f you are looking for healthy, organic food, it is probable that chocolate is not the first thing that comes to mind. Indeed, some may decide to go on a quest to improve their diet after deciding they’ve had too much of the stuff and need to do something about their waistline.
This being the motivation for many people, it may seem strange to see organic raw chocolate among the products we offer. But the reality is somewhat different. Firstly, chocolate in its pure form has many health benefits. Secondly, these are diminished not by the chocolate itself, but by the various extras that go into the bars you can buy in a shop, such as added sugar, milk and vegetable fat.
A good way to think about chocolate is to consider how it was originally consumed. Long before anyone on our side of the Atlantic could sink their teeth into a Mars Bar, the Mayans used to take chcahuatl beans and grind them down to make a drink, rather like coffee. And like coffee, this was not a sweet drink, especially when mixed with chilli.
The name given to these beans by the Spanish was cacao, from which the English word cocoa arises.
With stimulants and apparent aphrodisiac properties (particularly in the view of the Aztecs, who used it a lot in wedding celebrations), cacao was treated as a gift from the gods and the beans were used as hard currency.
Of course, as we know, the import of chocolate to Europe led to new uses being developed and with sugar also being imported from colonies in the Americas, the combination of these two substances became popular.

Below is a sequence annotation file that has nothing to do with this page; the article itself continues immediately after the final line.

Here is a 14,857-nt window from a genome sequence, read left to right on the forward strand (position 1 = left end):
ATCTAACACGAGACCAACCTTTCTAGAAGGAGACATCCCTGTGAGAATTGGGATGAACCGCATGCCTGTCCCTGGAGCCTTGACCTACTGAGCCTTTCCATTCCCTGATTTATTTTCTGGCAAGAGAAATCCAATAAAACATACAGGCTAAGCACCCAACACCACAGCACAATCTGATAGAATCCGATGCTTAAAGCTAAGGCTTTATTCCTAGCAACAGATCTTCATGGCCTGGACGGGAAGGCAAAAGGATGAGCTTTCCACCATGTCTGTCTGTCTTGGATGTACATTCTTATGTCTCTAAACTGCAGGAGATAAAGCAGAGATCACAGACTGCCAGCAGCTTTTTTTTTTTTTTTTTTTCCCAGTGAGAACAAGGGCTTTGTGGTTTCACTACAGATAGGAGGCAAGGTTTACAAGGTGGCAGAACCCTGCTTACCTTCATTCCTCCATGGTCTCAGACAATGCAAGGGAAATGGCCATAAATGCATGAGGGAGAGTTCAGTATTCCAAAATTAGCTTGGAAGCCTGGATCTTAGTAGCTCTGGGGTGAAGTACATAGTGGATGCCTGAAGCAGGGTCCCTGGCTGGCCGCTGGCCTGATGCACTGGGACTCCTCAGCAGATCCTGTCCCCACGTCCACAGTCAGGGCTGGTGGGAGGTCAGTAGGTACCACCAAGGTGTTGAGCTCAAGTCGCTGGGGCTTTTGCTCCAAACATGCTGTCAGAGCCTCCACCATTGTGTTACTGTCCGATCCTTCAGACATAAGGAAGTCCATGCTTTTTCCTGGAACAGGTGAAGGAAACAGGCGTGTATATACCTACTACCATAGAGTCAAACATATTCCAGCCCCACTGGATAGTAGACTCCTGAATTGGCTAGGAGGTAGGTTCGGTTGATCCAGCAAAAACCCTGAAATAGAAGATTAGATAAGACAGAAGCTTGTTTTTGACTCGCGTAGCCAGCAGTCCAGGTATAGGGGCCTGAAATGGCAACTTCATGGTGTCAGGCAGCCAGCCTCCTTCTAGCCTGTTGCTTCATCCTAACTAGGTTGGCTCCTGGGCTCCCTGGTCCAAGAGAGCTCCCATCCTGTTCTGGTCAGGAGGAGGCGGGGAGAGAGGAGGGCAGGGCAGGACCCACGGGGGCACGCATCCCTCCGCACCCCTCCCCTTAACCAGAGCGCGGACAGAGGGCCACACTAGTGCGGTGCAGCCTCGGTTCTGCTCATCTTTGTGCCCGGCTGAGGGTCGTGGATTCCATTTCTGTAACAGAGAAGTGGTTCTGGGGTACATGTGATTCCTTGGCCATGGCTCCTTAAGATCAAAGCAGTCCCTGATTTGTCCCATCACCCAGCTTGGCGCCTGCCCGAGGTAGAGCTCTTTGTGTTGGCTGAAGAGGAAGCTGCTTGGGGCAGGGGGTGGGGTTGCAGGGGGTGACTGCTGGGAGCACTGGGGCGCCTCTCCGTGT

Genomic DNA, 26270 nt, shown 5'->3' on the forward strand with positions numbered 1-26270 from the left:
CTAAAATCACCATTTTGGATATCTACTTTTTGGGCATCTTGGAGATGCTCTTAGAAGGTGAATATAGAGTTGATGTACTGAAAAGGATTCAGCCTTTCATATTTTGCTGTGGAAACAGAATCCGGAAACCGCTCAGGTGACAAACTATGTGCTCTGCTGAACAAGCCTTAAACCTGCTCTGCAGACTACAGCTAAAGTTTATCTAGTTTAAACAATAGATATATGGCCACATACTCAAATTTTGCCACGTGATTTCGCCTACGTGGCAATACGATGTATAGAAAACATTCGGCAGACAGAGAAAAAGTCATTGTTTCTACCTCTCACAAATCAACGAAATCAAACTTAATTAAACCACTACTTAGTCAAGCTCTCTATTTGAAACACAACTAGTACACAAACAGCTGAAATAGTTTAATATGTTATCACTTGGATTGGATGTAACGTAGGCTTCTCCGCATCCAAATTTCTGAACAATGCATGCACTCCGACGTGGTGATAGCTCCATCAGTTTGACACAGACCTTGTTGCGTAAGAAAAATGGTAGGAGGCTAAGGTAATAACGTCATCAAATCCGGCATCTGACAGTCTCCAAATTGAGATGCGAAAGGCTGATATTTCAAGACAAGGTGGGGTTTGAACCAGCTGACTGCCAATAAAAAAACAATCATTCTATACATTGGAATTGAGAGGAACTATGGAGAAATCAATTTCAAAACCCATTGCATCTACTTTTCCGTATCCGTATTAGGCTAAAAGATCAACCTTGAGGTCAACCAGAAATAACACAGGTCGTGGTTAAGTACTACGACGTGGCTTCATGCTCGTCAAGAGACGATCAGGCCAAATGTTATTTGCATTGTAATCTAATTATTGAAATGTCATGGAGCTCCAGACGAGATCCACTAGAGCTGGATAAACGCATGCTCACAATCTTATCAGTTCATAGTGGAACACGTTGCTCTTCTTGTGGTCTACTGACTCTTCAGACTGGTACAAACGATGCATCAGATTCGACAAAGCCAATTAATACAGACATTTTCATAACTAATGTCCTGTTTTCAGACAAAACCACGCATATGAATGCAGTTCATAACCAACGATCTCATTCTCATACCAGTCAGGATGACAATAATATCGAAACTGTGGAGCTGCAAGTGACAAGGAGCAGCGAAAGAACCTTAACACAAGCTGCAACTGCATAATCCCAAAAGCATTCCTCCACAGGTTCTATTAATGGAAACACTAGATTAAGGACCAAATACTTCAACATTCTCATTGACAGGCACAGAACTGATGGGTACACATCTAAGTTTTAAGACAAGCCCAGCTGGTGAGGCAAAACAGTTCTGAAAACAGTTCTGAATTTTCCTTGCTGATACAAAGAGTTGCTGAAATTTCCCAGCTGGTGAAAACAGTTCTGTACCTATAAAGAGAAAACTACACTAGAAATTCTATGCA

Since then we have seen the development not just of chocolate as a sweet hot drink, but in bars with all the fattening additional ingredients. The latter, we should note, was a mid 19th century British invention, by J.S. Fry and Sons – later Cadbury’s. Swiss firm Nestle took things further and created milk chocolate bars in 1876.
Even in bar form, however, chocolate can have many benefits. For instance, dark chocolate contains flavanols and other antioxidants. Flavanoids help break down fatty deposits in arteries and reduce the risk of heart disease, which might be rather helpful after all that milk chocolate. It is also full of minerals and fibre, plus healthy fatty acids that lower cholesterol.
Other benefits that come from the flavanols found in cocoa include better brain health and protection of the skin against the sun.
These antioxidants and stimulants are exactly what you can get if you buy raw cacao powder and make your own drinks with it – or add it to your baking – without piling in excessive amounts of sugar and fat. You can get all the health benefits without adding in the negatives usually associated with chocolate.
Finally, it is worth noting that most cocoa still comes from the developing world, so it is good news for them that people are still buying it, especially now Fairtrade campaigns have successfully managed to get major chocolate manufacturers to pay a reasonable price for it.
For all these reasons, you can not only enjoy chocolate with a clear conscience, but gain considerable health benefits from it.